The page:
business

How Wedding Planning is Just Like Running a Business

pexels-photo-704813.jpeg

I’ve found the lessons of wedding planning and running my own business are remarkably similar, and unfortunately for both brides/grooms and entrepreneurs it’s not until you’re in the thick of it you really understand the importance of these lessons. So I’ll repeat them now in hopes someone will take it to heart and maybe find more ease in each (ad)venture.

  1. You don’t have to obey tradition, do what speaks to you and your life. In this day and age both weddings and businesses can happen in a variety of ways, in different fashions, and while there are some traditional elements that make sense and are widely practiced for a reason, you have a lot of choice in how you do business/plan a wedding. Explore your options and choose what feels right to you. Customization is key for both fulfillment and success.

  2. Everyone has an opinion. Everyone. And probably 90% of what other people think won’t align with what you really want. And in both business and wedding planning it’s a great practice to listen, consider, respond politely and continue doing whatever the heck you know is right for YOU.

  3. This will impact you and your family for years to come. Obviously a wedding impacts multiple families, but so does starting and running a business. And in both cases you’ll deal with some sticky things- like money, religion, values, power statuses, interpersonal relationships and practicing compassion. So even if you’re sure your partner or business is “the one” it can still feel risky or scary taking the leap.

  4. You’re going to discover new things about yourself. Running your own business forces you, almost constantly, to uncover layers of yourself and question how and why you do things certain ways. (At least it does if you’re a conscious creator and open to learning about yourself.) And this is a good thing, it helps you to expand and become more interesting as you learn more about your inner world and the position you want to hold as a professional. And in wedding planning you have to face certain questions you’ve never asked before about what’s important to you and the kind of partner and in-law you want to be. Allow this to be an opportunity of growth. (That applies for every situation in business FYI!)

  5. Accept help and support. It’s really a lovely thing when you realize how many people around you want to help and are ready to support you. As a lifelong “I can do it myself” kind of person, the most impactful moment in my business life was when I started continuously asking for help and actually receiving support in ways I had never experienced. And even though most people would hope their friends and family would be eager to support during the wedding planning process, it still feels really nice to hear people ask what they can do, offer to show up for multiple events, and contribute however they can so your life is easier. Accept the help, don’t be a crazy person, it’s a lot of work!!

  6. Find the joy. This is what I come back to whenever things start to feel less than great. As a business owner, wearing multiple hats, things can get overwhelming and stressful and it’s not always fun. Find the joy, reconnect with your purpose and personal mission and remember it’s not meant to be a struggle. A wedding should be focused on love, if it’s gotten off course and become more about the “stuff” or certain people’s needs than the love, bring it back and find the joy.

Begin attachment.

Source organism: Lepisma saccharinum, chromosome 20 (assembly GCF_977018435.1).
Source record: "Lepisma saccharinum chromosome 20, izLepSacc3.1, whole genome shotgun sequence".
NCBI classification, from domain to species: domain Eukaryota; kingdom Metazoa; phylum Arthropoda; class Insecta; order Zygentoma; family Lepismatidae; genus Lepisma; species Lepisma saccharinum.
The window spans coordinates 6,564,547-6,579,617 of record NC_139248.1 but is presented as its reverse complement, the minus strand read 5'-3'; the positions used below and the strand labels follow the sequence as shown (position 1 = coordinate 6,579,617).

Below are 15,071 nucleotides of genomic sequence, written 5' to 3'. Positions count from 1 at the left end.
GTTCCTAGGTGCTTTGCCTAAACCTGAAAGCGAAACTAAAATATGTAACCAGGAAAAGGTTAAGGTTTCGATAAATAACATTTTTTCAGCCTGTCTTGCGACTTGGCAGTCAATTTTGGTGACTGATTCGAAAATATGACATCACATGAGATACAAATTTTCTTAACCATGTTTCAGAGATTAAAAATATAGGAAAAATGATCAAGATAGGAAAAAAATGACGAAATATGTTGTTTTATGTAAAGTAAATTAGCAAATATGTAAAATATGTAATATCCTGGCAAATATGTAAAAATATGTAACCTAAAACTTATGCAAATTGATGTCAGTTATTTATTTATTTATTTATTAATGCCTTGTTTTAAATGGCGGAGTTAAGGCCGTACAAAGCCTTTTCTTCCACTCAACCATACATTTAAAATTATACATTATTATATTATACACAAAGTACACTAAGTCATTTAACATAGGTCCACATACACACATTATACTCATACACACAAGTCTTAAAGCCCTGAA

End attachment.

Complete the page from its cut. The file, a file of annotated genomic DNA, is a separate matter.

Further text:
The Best Thing To Do For Yourself- Ask For Help

If you're like me (and a lot of other people!) you may find yourself wanting to learn/do/improve your life & business on your own. It took me a long time to really admit I needed more than myself to create the career I desired. And since I decided to let others help me on my journey my life has improved drastically. Not just in business but in my personal life as well!

If you're at a point where you're frustrated, unenthused or even ashamed of your creative career thus far, then take a deep look at where you've been denying yourself help. Maybe you need a total overhaul or maybe it's as simple as putting in the time to ask someone about your marketing, your pricing or your customer etiquette. 

Once I dove into my own mission of finding mentors, guides and creative business buddies I've expanded not only my knowledge but my network. I've gained friends in the process who inspire and support my big creative dreams. And I've learned from others who've created businesses I admire and gotten an inside look at what it will take to get mine to my ideal level. 

And the most important part of what I learned when I asked for help- is that the most successful people get a lot of help!! High-achieving and inspirational people are able to be that way because of the help they've received, and continue to receive. It's not only opened my eyes to the positive force of a community you trust but also that no one is a "one woman show" in reality. 

So I challenge you to ask for help, and lots of it! Let go of the idea you can and should be able to do everything on your own. You and whoever you work with will be SO much better off when you go beyond yourself and let others in to help. 

Peace, love & pixels,

Sonya

How & Why You Should Network in College

I've had some discussions lately about networking and thought I'd share insights for those of you questioning how & why you can start networking while in school.

Myth: You have to have a job/business/biz cards to network.

Fact: The point of networking is to make connections & relationships, not just to tell people about your work. If you're looking for a job networking in different groups (can be in person&online) is a great way to get leads. If you don't have a business or job and you're trying to figure out what you want to do networking can also benefit you as you can meet a range of people and connect with those in your industry of choice to ask questions! Also, if you don't have business cards it's cool, just make sure to get the other person's and then FOLLOW UP! (Template for follow up emails here.)

Myth: People are going to judge you for being a student. 

Fact: Most decent humans out there will be happy to give you advice, and will be impressed you're taking the initiative to join professional groups while in school. Age does not determine your capacity to have engaging interactions. Be pleasant, ask questions and don't be shy about saying you're a student and working to figure out what path you may want to take after school.